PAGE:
As quickly as that God reminded me that in 2014 when I was challenged by the circumstances that were pushing me away from Bethel Village, a ministry coach asked me, “Do you have to do what you do there at Bethel Village?” I thought about it and prayed about it overnight. The next morning I was at peace. The Lord told me that I was called to “a purpose and a people, not a place” – to teach the Gospel to women with life-limiting dysfunctions, assimilating them into healthy faith community. I could do that from anywhere. The next day I told the staff I would be leaving. My leaving there and starting Titus 2 Partnership, Inc. happened within 24 hours. The next few months and years would further clarify additional lessons about God’s call on my life to “a purpose and a people, not a place”, including freeing me from an idolatrous religious devotion to denominationalism. While The UMC had formed much of my theology, it had also shown me the seedy underbelly of institutional religious politics and the divisive manipulations of power in the hierarchies of human bureaucracies and spiritual warfare. This was not the beautiful bride of Jesus Christ. It was an institution of men. God could still work within its flawed people, but this was simply one more of them coming apart at the seams. God would not let me leave, but he would not let me go deeper into the fracas either. Finally, God released me from it and so did they. It was a relief. Similarly, he challenged my “place” in my own home church that had molded my love of community and I felt moved to the margins there, as well. Then with Hurricane Michael I was freed from the very notion of a physical church facility altogether and even from the idea of being part of just a single church “family.” Place was no longer even in my every day language for “church”. I had become quite comfortable with the new view at Lynn Haven UMC that “The church is not a building.” So here I was in the newly remodeled building and the discussion was the “re-gathering” of the congregation that had not been in its own facility since October 2018. I felt like I was coming out of my skin. This was the last place I felt like I needed to be. I had little to offer in how to manage crowd flow or how we would manage to “social distance” and assure safety and meet and greet with masks on. This was all so out of my comfort zone. I am no longer an “inside” staff person with regular duties.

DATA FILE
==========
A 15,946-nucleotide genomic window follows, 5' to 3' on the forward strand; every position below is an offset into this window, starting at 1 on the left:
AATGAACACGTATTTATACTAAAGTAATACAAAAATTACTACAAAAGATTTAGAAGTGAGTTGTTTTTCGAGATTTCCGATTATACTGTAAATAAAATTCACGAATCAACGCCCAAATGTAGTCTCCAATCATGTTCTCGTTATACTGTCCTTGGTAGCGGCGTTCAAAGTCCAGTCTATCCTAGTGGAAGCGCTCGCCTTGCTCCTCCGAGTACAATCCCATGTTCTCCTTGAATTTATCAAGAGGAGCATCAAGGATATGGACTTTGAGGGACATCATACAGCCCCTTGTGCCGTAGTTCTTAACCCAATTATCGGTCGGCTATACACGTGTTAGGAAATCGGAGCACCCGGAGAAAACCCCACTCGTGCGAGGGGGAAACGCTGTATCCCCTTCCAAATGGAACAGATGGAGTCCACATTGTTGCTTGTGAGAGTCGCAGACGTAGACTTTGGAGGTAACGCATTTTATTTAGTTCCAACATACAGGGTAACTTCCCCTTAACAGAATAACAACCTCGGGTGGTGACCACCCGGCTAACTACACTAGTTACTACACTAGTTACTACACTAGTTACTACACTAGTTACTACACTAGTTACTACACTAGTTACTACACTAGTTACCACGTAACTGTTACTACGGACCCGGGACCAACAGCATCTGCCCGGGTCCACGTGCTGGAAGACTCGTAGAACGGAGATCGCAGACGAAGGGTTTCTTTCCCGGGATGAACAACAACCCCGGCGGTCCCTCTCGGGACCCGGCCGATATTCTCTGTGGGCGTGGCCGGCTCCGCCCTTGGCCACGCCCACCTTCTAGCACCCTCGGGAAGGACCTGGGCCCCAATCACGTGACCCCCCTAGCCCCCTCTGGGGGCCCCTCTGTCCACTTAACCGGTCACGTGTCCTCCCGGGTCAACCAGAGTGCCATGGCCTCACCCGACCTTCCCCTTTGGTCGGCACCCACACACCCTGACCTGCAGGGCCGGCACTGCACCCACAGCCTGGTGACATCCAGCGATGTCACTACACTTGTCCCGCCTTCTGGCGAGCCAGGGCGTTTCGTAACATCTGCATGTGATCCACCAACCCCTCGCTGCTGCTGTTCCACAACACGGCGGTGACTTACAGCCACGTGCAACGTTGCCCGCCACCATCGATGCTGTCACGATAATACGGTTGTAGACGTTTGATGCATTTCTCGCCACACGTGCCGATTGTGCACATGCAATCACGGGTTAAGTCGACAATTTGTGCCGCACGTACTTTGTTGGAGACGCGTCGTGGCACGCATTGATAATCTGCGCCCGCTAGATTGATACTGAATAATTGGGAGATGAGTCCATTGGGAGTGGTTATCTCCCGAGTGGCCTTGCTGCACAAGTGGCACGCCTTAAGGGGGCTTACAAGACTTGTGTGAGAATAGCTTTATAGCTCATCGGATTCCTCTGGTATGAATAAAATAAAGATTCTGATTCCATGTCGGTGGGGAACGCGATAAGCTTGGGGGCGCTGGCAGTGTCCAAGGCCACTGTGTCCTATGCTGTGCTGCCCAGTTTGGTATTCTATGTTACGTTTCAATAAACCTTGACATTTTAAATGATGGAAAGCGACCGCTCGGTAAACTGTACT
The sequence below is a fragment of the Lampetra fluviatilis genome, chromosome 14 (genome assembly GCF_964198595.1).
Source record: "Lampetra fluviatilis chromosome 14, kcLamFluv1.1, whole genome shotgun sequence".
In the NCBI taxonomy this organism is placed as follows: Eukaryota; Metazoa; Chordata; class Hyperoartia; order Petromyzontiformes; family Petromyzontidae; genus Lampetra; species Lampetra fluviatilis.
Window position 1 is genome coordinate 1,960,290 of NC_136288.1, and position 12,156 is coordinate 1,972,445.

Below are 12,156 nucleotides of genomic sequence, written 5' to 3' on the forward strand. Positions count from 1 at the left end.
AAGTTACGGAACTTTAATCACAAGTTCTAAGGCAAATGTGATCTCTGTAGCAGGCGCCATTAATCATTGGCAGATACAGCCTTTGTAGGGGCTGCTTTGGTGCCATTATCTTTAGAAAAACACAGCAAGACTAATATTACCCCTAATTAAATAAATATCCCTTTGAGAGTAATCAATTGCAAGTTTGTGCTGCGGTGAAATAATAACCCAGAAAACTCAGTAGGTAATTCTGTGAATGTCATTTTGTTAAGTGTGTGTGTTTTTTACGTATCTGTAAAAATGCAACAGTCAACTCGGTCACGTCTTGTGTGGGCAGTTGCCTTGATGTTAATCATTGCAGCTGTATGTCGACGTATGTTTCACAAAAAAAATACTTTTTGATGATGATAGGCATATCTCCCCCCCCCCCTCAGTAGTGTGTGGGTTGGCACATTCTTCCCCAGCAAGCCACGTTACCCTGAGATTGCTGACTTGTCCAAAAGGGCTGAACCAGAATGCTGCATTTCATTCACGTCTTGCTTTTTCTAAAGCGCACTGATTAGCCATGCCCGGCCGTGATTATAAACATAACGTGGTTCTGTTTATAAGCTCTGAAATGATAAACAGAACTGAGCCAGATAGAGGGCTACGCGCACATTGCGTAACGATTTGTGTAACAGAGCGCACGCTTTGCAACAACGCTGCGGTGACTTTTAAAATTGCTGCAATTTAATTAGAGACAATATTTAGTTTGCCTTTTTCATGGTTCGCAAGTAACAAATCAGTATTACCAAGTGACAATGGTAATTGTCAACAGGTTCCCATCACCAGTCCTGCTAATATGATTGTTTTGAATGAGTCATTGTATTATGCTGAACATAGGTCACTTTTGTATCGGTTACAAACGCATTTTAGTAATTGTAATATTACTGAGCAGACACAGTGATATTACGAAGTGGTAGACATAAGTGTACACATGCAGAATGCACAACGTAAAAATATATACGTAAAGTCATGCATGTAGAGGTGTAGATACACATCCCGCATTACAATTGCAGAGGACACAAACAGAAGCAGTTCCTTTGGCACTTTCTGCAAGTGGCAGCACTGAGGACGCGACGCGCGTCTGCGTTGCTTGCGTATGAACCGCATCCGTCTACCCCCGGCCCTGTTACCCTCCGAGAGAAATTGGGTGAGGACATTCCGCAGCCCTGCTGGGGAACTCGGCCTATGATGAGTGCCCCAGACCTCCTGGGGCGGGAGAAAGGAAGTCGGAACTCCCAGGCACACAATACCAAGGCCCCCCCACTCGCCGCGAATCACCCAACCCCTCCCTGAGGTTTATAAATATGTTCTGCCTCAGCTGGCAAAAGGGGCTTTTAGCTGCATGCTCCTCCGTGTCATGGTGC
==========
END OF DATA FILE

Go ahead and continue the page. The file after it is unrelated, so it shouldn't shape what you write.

However, in that moment God said to me, “THIS is most important. Being here. This is the Body of Christ. When I called you to a purpose and people, I called you to this – the Body of Christ, the church. This IS your purpose and people. If you are not bringing people to the church, then all the outreach, all the discipling, all the teaching, all the mentoring, all the living in their midst means nothing. You must draw them in, closer to the heart of God.”
I have had some of my holiest moments with God in worship, in prayer, in Communion, in the sacrament of baptism or in rituals of remembering baptism, or hearing the Word proclaimed among God’s people….. in community. Community brings healing. Community gives rise to praise and thanksgiving. Community is celebration of God’s presence among us.
I recalled an essay I had read many years ago entitled “The Tyranny of the Urgent” by Charles Hummel and I realized I was under assault that morning by that very Tyranny….. All of these things felt so urgent to me. I couldn’t see what was most important. But I could feel the tyranny of it and I knew where to go with it. God was good. He took me immediately back to my first love and his will…. His call on my life and the reason I get up each day and do what I do….. His glory.
These last few months of isolation and “virtual church” have been harder for some of us than we have realized. We are starved for true community. I am eager to re-gather. No, it won’t be the same. It will, however, be wonderful. God will be with us and we will be with one another. CBB 5-19-2020